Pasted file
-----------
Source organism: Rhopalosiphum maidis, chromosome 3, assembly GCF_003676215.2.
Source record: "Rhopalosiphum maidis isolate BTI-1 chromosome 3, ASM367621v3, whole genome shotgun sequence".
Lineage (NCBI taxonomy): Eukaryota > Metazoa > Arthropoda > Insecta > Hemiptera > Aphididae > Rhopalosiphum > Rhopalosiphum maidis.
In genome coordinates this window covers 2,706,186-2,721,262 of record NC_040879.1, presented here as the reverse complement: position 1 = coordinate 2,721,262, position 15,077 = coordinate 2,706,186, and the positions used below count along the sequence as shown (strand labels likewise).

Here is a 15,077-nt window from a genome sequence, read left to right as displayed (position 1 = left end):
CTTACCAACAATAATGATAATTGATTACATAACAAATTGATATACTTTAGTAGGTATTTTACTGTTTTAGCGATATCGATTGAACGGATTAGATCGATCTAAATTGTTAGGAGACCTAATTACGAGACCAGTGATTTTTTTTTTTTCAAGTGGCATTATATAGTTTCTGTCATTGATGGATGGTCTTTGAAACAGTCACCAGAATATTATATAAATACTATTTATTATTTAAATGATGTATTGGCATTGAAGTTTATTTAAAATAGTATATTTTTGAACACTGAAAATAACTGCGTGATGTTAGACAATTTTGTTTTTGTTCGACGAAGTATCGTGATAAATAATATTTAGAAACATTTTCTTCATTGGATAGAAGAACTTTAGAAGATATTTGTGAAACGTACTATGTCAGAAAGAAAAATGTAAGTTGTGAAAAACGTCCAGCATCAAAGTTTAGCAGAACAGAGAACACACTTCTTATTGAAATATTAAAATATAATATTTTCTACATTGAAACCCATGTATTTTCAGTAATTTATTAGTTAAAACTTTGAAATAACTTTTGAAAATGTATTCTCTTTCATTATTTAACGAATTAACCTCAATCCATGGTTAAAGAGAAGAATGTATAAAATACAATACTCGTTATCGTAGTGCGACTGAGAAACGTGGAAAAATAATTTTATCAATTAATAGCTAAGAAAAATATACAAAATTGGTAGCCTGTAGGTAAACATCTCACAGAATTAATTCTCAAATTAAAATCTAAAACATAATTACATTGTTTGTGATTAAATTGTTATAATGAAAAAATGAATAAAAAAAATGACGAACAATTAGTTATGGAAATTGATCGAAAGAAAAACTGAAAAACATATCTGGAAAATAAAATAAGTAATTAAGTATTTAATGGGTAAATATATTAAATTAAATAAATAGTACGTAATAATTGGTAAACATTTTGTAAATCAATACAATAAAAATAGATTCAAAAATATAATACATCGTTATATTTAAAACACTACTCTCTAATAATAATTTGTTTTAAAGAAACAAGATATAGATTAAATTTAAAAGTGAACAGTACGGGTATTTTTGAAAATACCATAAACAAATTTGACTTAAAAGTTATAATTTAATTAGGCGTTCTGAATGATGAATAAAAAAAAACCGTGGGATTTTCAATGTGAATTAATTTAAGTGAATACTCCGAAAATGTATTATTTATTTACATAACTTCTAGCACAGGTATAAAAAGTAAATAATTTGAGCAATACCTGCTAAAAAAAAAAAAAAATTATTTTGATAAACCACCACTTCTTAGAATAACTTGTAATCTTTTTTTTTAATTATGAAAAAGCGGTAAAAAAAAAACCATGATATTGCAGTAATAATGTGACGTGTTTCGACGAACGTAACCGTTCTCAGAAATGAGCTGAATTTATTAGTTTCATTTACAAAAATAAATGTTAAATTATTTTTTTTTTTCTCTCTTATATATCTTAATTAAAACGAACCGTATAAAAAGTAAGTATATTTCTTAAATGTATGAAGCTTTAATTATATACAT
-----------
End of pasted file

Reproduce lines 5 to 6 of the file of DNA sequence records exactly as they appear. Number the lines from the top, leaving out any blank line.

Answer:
Here is a 15,077-nt window from a genome sequence, read left to right as displayed (position 1 = left end):
CTTACCAACAATAATGATAATTGATTACATAACAAATTGATATACTTTAGTAGGTATTTTACTGTTTTAGCGATATCGATTGAACGGATTAGATCGATCTAAATTGTTAGGAGACCTAATTACGAGACCAGTGATTTTTTTTTTTTCAAGTGGCATTATATAGTTTCTGTCATTGATGGATGGTCTTTGAAACAGTCACCAGAATATTATATAAATACTATTTATTATTTAAATGATGTATTGGCATTGAAGTTTATTTAAAATAGTATATTTTTGAACACTGAAAATAACTGCGTGATGTTAGACAATTTTGTTTTTGTTCGACGAAGTATCGTGATAAATAATATTTAGAAACATTTTCTTCATTGGATAGAAGAACTTTAGAAGATATTTGTGAAACGTACTATGTCAGAAAGAAAAATGTAAGTTGTGAAAAACGTCCAGCATCAAAGTTTAGCAGAACAGAGAACACACTTCTTATTGAAATATTAAAATATAATATTTTCTACATTGAAACCCATGTATTTTCAGTAATTTATTAGTTAAAACTTTGAAATAACTTTTGAAAATGTATTCTCTTTCATTATTTAACGAATTAACCTCAATCCATGGTTAAAGAGAAGAATGTATAAAATACAATACTCGTTATCGTAGTGCGACTGAGAAACGTGGAAAAATAATTTTATCAATTAATAGCTAAGAAAAATATACAAAATTGGTAGCCTGTAGGTAAACATCTCACAGAATTAATTCTCAAATTAAAATCTAAAACATAATTACATTGTTTGTGATTAAATTGTTATAATGAAAAAATGAATAAAAAAAATGACGAACAATTAGTTATGGAAATTGATCGAAAGAAAAACTGAAAAACATATCTGGAAAATAAAATAAGTAATTAAGTATTTAATGGGTAAATATATTAAATTAAATAAATAGTACGTAATAATTGGTAAACATTTTGTAAATCAATACAATAAAAATAGATTCAAAAATATAATACATCGTTATATTTAAAACACTACTCTCTAATAATAATTTGTTTTAAAGAAACAAGATATAGATTAAATTTAAAAGTGAACAGTACGGGTATTTTTGAAAATACCATAAACAAATTTGACTTAAAAGTTATAATTTAATTAGGCGTTCTGAATGATGAATAAAAAAAAACCGTGGGATTTTCAATGTGAATTAATTTAAGTGAATACTCCGAAAATGTATTATTTATTTACATAACTTCTAGCACAGGTATAAAAAGTAAATAATTTGAGCAATACCTGCTAAAAAAAAAAAAAAATTATTTTGATAAACCACCACTTCTTAGAATAACTTGTAATCTTTTTTTTTAATTATGAAAAAGCGGTAAAAAAAAAACCATGATATTGCAGTAATAATGTGACGTGTTTCGACGAACGTAACCGTTCTCAGAAATGAGCTGAATTTATTAGTTTCATTTACAAAAATAAATGTTAAATTATTTTTTTTTTTCTCTCTTATATATCTTAATTAAAACGAACCGTATAAAAAGTAAGTATATTTCTTAAATGTATGAAGCTTTAATTATATACAT